Government pays steep price for Hornkranz

01 September 2021 | Justice

Windhoek • [email protected]

The Namibian government was ordered this week pay N$30 000 in damages and legal fees for the assault by police and soldiers on a civilian during 2019’s infamous Operation Hornkranz.
This is at least the third loss notched up by the Namibian armed security forces this year revolving around unlawful assaults and violence against civilians by soldiers and police during the joint Operation Hornkranz in 2019.
In May, government signed a N$250 000 settlement agreement with Luise Taakambadhala Mwanyangapo following an assault by soldiers on 27 April 2019. Mwanyangapo sued government for N$500 000 in February 2020.
In March, the police and defence force agreed to a N$30 000 payment to Alexander Ngoma Afonso, whose assault took place on 3 May 2019 at the hands of soldiers and police during broad daylight. Afonso’s lawsuit had asked for N$160 000 in damages.
This week, High Court judge Dinnah Usiku awarded Kyle Sullivan N$25 000 in damages for assault and N$5 000 for unlawful arrest and detention, in addition to costs of the suit. Reasons for the judgment will only be given in late September. Sullivan’s lawyers had argued that N$100 000 would be a fair amount in damages.
Sullivan and Mwanyangapo’s assaults took place on the same day, 27 April 2019.

Not us
A spate of civilian lawsuits arose from the joint police and Namibian Defence Force (NDF) security operations Hornkranz and Kalahari Desert in 2019 and 2020.
At the time, government said they would launch full-scale investigations into the claims of assault.
Operation Hornkranz was officially launched in December 21 2018. Following a number of controversies around undue force by soldiers and police, the operation came to a halt in May 2019. Soon after, however, it continued, under the new name, Operation Kalahari Desert.
In all three cases mentioned above, the police and defence force initially denied all allegations against them.
In Sullivan’s case, government attorneys argued that there was insufficient evidence to prove that Sullivan’s assault took place at the hands of soldiers or police. They argued that it could have been a van laden with private security officers who assaulted Sullivan, and that there was no evidence linking police and soldiers to the assault.
In October 2020, the six defendants named in Mwanyangapo’s case, including the chief of defence, minister of defence, the inspector general of the police and the ministry of safety and security, submitted a plea in which they denied all the claims made against their armed officers.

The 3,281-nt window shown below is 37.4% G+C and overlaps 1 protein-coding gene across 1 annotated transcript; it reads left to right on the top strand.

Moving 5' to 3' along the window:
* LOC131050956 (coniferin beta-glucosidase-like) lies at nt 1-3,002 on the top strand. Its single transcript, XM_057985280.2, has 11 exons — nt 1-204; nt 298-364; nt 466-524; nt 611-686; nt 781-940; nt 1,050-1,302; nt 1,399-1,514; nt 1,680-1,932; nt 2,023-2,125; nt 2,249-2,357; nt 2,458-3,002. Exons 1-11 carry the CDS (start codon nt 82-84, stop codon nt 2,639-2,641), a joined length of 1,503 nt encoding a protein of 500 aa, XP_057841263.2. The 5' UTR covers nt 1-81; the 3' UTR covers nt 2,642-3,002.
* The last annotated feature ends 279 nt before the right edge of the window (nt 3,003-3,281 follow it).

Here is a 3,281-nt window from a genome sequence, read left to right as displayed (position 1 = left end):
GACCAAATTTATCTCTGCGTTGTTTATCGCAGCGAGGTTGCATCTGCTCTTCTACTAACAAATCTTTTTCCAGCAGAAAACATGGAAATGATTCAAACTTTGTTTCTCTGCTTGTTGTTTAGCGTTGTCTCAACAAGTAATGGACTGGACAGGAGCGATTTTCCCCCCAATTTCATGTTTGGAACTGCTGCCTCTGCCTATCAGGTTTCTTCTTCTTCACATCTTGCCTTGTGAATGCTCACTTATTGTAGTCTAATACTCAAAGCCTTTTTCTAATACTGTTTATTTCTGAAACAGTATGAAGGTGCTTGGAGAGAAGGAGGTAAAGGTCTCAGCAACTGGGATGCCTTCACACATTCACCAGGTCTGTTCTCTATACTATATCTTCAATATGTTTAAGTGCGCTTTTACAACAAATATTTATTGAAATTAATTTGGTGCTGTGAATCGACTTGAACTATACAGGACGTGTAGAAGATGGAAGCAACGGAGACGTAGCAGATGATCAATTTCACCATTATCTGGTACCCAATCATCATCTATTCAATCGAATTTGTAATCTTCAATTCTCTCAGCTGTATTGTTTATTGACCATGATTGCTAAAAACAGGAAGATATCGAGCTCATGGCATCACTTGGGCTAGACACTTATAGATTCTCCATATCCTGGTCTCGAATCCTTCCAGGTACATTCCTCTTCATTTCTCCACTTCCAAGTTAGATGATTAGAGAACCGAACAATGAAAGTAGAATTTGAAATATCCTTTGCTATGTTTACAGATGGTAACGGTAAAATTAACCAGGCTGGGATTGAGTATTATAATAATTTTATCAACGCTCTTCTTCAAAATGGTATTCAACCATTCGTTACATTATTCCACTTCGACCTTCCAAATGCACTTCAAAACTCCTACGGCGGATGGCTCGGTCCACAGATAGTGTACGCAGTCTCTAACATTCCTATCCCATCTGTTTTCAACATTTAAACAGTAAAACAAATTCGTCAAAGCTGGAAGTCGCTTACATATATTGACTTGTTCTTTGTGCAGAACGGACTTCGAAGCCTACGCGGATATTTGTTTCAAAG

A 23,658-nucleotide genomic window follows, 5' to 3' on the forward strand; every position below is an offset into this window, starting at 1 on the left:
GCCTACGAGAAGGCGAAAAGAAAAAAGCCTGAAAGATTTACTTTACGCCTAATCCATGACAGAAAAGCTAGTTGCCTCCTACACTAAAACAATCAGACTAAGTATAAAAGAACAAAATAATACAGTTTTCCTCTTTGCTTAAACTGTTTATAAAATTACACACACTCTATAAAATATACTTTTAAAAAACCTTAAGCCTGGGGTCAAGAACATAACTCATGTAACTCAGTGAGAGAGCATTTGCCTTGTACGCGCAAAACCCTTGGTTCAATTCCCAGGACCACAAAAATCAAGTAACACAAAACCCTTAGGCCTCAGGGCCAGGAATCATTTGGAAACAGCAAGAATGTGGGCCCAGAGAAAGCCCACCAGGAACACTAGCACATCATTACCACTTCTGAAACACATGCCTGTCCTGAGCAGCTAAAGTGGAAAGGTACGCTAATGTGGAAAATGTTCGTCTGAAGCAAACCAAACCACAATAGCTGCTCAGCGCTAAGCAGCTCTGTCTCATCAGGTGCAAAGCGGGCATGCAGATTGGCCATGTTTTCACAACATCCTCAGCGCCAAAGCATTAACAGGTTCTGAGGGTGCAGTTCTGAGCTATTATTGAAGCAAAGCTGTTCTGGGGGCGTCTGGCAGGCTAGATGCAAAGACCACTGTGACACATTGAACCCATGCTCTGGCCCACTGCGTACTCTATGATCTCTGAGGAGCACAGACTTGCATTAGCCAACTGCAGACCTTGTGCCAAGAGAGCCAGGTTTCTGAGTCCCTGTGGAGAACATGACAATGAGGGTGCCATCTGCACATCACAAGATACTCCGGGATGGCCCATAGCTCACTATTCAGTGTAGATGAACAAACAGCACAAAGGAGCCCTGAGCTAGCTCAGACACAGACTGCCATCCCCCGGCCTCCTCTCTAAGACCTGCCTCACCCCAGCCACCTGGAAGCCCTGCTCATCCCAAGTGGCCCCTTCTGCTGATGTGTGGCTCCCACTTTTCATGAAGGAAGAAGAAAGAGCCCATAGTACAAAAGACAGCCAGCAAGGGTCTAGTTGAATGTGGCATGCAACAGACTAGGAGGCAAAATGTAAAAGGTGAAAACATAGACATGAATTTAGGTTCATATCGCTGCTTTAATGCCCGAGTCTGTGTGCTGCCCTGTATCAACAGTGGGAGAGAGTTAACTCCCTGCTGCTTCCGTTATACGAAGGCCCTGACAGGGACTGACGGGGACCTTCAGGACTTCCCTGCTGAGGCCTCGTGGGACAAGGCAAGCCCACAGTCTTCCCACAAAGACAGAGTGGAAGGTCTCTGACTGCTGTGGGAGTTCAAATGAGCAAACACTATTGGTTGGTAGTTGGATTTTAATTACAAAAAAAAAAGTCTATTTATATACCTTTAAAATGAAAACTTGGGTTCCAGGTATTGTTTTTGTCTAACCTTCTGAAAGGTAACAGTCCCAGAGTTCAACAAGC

In May 2020, the defendant’s in Afonso’s case, including the ministry of defence and ministry of safety and security, also denied all allegations against their officers.

Brutality
Mwanyangapo’s attack took place at a bar in Katutura on 27 April 2019. During the attack, she was beaten to the ground and kicked while on the floor. She was also beaten with a sjambok, just as Sullivan said he was.
She was hospitalised and treated for a deep laceration on her forehead, an abrasion on her back and bruising over her nasal bridge and left shoulder.
Sullivan’s attack took place outside of Club London in the early morning hours, when a van full of police and soldiers, stopped close by.
The men beat, slapped and shipped him, he said, before bundling him into a van and driving around for an hour before he was let go. He said when he tried to take a photograph of the van’s number plate, the soldiers and police threatened to shoot him.
“At the threat of further injury or even death, he opted to run.”
He sustained lacerations and bruises, a swollen jaw and eye and open wounds on his back and arms. “The after-effects of the assault still haunt him. In the words of Mr Kyle Sullivan, he suffered from anxiety, had nausea and chronic headaches,” his final submissions to court noted.
Afonso was attacked by soldiers and police in the morning hours of 3 May, after he had been walking on the street.
He informed the court that he was approached aggressively and questioned as to why he was on the street. While some officers grabbed and searched a bag he was carrying, others began beating and slapping him.
Eventually they drove off in an army vehicle, leaving him lying injured on the road.
Afonso was represented by the Legal Assistance Centre, while Unomwinjo Katjipuka-Sibolile of Nixon Marcus Public Law Office acted on behalf of Mwanyangapo.

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